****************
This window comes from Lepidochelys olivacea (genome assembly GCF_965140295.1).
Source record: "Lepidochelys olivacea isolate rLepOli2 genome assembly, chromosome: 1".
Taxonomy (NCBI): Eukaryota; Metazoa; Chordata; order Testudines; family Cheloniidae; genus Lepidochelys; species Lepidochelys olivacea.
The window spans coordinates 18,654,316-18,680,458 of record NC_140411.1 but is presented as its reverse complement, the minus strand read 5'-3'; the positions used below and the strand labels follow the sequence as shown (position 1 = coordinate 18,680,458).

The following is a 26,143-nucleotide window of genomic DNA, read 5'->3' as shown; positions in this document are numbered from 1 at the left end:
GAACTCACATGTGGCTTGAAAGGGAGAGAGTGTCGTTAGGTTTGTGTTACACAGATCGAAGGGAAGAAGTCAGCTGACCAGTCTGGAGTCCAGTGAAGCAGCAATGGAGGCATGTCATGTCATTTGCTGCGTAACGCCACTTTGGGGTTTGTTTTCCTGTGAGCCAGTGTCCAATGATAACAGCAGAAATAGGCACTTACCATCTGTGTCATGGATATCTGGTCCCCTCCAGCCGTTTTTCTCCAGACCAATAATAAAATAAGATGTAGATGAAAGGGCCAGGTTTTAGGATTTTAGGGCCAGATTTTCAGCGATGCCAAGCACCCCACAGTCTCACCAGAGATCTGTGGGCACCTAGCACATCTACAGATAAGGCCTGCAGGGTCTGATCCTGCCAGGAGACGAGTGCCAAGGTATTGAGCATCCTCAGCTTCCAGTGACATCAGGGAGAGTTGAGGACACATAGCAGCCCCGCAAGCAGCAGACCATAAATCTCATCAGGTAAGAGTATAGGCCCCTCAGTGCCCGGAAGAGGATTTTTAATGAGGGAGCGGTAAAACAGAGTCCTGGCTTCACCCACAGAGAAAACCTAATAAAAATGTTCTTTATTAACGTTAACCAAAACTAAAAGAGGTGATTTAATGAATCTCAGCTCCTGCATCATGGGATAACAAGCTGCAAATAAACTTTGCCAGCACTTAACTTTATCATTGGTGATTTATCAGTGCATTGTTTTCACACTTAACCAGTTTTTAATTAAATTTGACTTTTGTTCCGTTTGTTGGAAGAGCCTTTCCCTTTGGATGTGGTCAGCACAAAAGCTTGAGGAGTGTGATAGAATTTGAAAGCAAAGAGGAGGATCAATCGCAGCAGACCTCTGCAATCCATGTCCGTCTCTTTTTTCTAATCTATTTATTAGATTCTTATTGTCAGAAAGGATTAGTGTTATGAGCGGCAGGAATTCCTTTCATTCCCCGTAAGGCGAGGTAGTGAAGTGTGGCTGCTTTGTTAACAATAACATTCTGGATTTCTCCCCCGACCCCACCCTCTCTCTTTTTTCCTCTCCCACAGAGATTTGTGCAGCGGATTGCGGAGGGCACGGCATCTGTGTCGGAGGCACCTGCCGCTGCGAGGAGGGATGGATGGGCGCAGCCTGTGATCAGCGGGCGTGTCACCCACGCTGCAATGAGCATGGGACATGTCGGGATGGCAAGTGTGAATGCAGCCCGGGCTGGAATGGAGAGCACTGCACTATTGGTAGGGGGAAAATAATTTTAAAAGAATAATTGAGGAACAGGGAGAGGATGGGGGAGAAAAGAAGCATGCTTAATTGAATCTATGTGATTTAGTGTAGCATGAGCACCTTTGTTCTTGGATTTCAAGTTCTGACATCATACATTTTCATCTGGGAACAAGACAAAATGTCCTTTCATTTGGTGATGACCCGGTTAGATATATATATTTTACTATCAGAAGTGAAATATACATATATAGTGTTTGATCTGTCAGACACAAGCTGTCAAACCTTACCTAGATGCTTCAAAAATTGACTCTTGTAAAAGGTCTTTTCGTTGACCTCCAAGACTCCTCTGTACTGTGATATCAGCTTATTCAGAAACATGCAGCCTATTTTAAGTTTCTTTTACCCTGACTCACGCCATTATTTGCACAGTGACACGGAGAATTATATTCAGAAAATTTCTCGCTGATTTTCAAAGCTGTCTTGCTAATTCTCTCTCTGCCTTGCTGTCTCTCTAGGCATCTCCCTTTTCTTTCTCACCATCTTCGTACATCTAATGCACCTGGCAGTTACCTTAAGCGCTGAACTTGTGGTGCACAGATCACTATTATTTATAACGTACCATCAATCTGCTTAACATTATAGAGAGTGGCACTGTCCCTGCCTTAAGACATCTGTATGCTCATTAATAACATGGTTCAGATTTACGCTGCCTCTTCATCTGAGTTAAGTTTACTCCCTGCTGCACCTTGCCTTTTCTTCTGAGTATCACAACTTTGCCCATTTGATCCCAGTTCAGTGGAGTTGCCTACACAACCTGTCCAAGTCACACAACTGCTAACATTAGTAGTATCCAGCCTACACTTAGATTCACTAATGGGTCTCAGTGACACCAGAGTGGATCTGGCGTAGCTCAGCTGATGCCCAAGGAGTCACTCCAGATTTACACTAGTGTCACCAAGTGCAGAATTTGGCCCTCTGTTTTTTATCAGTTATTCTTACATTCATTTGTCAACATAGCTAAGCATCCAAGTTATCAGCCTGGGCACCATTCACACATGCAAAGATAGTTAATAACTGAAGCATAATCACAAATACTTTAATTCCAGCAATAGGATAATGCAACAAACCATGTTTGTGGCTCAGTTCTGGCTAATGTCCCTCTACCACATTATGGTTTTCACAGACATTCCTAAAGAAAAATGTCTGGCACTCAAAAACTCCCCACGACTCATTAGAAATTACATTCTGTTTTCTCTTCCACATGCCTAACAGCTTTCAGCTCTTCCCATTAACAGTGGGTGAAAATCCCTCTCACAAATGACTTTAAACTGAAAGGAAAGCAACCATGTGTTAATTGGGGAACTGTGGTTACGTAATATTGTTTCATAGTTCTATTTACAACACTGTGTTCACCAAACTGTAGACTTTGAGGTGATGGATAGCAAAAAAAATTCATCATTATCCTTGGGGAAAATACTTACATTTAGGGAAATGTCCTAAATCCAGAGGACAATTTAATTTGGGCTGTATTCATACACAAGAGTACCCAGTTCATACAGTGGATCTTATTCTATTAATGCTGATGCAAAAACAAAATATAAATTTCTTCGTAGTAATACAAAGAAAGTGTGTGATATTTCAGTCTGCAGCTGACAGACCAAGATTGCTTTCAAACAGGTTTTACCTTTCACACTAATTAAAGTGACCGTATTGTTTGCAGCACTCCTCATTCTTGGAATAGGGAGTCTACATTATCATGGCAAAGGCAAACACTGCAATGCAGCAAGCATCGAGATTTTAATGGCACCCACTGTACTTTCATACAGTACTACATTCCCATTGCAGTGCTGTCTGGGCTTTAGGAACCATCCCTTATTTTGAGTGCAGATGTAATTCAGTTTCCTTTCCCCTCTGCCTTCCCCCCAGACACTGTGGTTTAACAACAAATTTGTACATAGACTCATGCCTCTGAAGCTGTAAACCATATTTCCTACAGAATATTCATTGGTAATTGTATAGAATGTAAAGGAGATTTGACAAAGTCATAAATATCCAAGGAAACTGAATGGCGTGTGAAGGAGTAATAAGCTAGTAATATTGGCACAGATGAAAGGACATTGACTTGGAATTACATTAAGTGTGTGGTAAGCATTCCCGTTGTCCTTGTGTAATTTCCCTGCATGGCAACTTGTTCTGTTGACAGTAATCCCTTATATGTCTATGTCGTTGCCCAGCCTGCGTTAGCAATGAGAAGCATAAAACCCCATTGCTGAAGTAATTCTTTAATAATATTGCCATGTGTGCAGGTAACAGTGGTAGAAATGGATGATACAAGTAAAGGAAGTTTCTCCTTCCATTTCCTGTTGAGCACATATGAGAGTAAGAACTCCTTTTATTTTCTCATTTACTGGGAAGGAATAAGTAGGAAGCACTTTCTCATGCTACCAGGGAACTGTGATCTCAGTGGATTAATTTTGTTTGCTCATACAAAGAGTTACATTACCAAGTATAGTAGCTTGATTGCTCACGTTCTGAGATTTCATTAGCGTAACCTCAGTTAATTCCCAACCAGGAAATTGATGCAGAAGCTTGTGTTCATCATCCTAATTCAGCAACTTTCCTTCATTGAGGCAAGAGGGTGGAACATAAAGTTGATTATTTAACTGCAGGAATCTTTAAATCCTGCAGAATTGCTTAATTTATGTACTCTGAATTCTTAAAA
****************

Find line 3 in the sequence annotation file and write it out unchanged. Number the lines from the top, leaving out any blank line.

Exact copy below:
Taxonomy (NCBI): Eukaryota; Metazoa; Chordata; order Testudines; family Cheloniidae; genus Lepidochelys; species Lepidochelys olivacea.